As you have probably heard by now, the shocking revelations into the past of Democratic candidate for Lt. Governor Scott Lee Cohen, including domestic abuse allegations, use of steroids, and failure to pay child support, threaten to derail the entire Democratic election campaign strategy, and may even force Governor Quinn to form a third party in order to escape the taint of Cohen as his running mate. Wow. Even in the State of Illinois, where we thought we'd seen it all politically (did we mention that yesterday, former Governor Blagojevich also was re-indicted (mostly a technical formality, but still)), this one is a whopper.
We always try to give the local angle on political stories, so one thing we find very interesting about the Scott Lee Cohen debacle is the involvement of State Sentator and Lake County Democratic Chairman Terry Link. Link, like Cohen, also ran for Lt. Governor, but Link finished 6th out of 6 Democratic candidates, and was crushed in campaign spending by Cohen, who largely spent his own money. Now Link has come forward to say that he warned both of the Democratic candidates for governor (Quinn and State Comptroller Dan Hynes) of Cohen's past, which had been referenced in an article by Sun-Times columnist Mark Brown almost a year ago, but got little notice, because Cohen was not considered a serious candidate.
So why didn't Link simply make this a campaign issue on his own? After all, he was running for the same office, Lt. Governor. You would think this would be great campaign fodder for an opposing candidate. The Daily Herald looked at this confusing situation and said this:
State Sen. Terry Link, a Waukegan Democrat who also sought the lieutenant governor's nomination, said he warned newspaper editorial boards and both Democratic campaigns for governor that danger lurked if Cohen won. He pointed to a months-old Chicago Sun-Times column that made mention of Cohen's past troubles.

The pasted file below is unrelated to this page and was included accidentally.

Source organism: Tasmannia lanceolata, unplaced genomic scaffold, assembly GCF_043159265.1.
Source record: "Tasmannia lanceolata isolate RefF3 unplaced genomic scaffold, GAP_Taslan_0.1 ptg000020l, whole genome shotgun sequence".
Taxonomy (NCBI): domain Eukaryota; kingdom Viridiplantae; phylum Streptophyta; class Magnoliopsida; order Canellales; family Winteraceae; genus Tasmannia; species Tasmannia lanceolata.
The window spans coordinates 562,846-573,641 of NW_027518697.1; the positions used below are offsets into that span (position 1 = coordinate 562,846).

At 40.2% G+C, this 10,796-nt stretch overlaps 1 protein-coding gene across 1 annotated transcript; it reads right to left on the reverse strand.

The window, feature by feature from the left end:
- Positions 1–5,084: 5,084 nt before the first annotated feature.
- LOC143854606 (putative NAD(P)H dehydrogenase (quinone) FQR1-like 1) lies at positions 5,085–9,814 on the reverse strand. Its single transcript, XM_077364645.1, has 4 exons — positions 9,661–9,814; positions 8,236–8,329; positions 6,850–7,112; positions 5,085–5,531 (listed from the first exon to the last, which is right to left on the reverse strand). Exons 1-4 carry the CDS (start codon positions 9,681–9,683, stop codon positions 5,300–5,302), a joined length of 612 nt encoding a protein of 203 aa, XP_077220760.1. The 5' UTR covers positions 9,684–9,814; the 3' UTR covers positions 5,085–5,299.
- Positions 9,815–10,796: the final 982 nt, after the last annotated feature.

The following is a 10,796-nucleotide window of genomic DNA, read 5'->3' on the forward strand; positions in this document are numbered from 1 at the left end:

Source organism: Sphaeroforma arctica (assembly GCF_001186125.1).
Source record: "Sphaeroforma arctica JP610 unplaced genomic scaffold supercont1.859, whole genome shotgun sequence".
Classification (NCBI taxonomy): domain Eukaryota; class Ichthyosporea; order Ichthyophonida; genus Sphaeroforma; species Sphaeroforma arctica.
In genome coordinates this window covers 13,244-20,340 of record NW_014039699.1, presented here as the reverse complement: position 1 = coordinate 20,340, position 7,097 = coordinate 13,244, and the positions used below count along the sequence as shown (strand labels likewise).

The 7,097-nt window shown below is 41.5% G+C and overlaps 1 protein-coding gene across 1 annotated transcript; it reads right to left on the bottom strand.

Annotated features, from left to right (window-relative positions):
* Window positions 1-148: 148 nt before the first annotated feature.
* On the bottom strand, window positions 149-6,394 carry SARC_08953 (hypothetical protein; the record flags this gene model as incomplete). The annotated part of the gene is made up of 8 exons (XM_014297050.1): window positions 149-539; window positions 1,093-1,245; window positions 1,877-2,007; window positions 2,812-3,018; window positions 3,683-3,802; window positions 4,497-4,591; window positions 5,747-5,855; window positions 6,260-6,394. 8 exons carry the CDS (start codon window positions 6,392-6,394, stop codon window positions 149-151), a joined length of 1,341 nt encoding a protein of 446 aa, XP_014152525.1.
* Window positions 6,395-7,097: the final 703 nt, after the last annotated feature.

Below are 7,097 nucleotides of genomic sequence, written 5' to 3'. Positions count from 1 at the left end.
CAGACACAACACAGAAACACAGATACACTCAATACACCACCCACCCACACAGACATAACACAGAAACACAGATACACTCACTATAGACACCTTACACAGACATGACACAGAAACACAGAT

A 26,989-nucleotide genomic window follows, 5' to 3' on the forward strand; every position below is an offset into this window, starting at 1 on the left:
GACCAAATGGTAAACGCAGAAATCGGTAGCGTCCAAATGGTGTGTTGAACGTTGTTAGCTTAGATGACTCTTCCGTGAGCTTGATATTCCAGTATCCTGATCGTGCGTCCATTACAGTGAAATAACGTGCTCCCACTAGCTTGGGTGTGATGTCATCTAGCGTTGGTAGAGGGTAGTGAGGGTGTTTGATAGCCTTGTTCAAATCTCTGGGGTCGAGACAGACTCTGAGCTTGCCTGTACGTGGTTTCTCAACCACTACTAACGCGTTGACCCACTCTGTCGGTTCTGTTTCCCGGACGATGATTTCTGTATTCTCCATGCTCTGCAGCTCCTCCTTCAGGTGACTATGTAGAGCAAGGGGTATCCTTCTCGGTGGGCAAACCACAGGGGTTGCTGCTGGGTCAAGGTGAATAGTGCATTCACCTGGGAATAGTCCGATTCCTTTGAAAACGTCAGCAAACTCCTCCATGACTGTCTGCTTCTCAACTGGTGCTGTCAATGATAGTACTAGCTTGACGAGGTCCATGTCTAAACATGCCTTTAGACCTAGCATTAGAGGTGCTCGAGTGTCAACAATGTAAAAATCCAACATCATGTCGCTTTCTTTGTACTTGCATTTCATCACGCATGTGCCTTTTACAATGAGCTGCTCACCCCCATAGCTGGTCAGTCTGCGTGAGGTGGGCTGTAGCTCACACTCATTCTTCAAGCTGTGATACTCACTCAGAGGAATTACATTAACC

He said he never considered running negative ads because he didn't have enough money to pick on one candidate in a six-candidate field, especially when Cohen had said he was prepared to spend upward of $3 million, nearly 10 times Link's campaign bankroll.
"A guy like him should be denounced from the beginning. But who am I to say that? I tried warning people about this guy from Day One, but it's up to the people to do something about it," Link said, insisting it's not "sour grapes."
Wow. "Who am I," Link wants to know.
Link, a calculating politician, but not an especially brave one, may have stepped in it this time. Perhaps he thought he was helping the Dems by speaking up now and saying, essentially, 'I told you so, but you wouldn't listen,' but it's more likely he thought he was helping himself.
Link clearly did not have the political guts to make an issue of Cohen's past on his own, even though he was running for the same spot. He probably figured that by making Cohen a target, he could draw the ire of Cohen, despite the crowded field, and was deathly afraid of having Cohen's deep pockets (stuffed with profits from his pawnbroker operations) invested in negative campaign ads against Link. There's certainly plenty of stuff in Link's own past to dredge up.
Well, if Link thought he was going to ingratiate himself with party leadership and have a chance to be appointed into the spot that he campaigned for (if Cohen were to be forced out), I suspect he's pretty much blown that. Link managed in one fell swoop to embarrass Governor Quinn by making him appear inept, and also took away any chance of claiming 'plausible deniability' that Quinn (or at least his handlers) never knew about Cohen's past.
Looks like we're stuck with Link here in Lake County for a few more years, until he comes up for relection and my friend Keith Gray can take care of him in the election once and for all.